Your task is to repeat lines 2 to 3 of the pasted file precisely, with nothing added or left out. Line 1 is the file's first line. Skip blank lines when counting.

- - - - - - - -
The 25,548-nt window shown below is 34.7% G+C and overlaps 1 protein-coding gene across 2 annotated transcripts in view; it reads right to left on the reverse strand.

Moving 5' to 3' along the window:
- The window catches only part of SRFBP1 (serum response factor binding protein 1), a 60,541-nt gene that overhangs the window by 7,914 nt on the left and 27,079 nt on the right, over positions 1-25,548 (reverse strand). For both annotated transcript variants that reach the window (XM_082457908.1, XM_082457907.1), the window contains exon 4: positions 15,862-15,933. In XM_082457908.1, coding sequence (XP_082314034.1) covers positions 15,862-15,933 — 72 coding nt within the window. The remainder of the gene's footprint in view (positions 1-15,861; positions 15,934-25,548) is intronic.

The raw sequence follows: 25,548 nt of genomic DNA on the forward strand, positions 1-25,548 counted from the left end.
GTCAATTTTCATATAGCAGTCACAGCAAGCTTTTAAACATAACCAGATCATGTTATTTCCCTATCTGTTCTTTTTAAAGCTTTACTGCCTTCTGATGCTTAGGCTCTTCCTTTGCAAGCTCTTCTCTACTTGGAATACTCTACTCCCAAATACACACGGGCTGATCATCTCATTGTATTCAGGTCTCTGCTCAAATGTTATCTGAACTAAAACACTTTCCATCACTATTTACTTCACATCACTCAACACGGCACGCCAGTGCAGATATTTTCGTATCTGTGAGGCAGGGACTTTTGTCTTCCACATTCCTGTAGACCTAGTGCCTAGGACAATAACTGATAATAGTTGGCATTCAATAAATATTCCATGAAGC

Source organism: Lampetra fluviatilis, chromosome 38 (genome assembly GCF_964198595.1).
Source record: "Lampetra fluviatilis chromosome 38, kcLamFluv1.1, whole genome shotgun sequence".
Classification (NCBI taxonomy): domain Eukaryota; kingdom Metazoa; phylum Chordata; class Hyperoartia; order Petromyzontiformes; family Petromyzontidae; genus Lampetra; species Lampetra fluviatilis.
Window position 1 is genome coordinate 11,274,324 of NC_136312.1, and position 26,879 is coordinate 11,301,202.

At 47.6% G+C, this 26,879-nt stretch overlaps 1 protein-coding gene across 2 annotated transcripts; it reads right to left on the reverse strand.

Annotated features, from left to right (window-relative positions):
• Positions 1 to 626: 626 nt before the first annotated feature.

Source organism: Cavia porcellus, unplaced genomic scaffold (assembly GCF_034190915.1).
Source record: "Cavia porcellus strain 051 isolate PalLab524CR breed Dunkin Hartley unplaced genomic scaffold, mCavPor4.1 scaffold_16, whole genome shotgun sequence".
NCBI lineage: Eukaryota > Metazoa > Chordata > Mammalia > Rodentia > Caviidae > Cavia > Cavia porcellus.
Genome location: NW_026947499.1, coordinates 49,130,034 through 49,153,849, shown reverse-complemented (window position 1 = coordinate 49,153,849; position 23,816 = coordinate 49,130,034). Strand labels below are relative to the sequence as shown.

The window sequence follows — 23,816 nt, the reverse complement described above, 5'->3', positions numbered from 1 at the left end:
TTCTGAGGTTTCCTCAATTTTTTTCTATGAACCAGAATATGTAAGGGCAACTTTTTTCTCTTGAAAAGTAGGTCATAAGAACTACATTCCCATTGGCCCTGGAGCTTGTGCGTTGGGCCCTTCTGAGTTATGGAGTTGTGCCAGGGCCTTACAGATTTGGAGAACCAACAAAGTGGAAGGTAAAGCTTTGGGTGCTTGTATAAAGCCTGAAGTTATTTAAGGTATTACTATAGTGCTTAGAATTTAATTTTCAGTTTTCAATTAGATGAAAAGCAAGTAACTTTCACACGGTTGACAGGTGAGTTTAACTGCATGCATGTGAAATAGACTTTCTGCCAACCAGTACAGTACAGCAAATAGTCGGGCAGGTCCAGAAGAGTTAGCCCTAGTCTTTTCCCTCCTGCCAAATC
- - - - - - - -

Moving 5' to 3' along the window:
- The window catches only part of SRFBP1 (serum response factor binding protein 1), a 60,541-nt gene that overhangs the window by 7,914 nt on the left and 27,079 nt on the right, over positions 1-25,548 (reverse strand). For both annotated transcript variants that reach the window (XM_082457908.1, XM_082457907.1), the window contains exon 4: positions 15,862-15,933. In XM_082457908.1, coding sequence (XP_082314034.1) covers positions 15,862-15,933 — 72 coding nt within the window. The remainder of the gene's footprint in view (positions 1-15,861; positions 15,934-25,548) is intronic.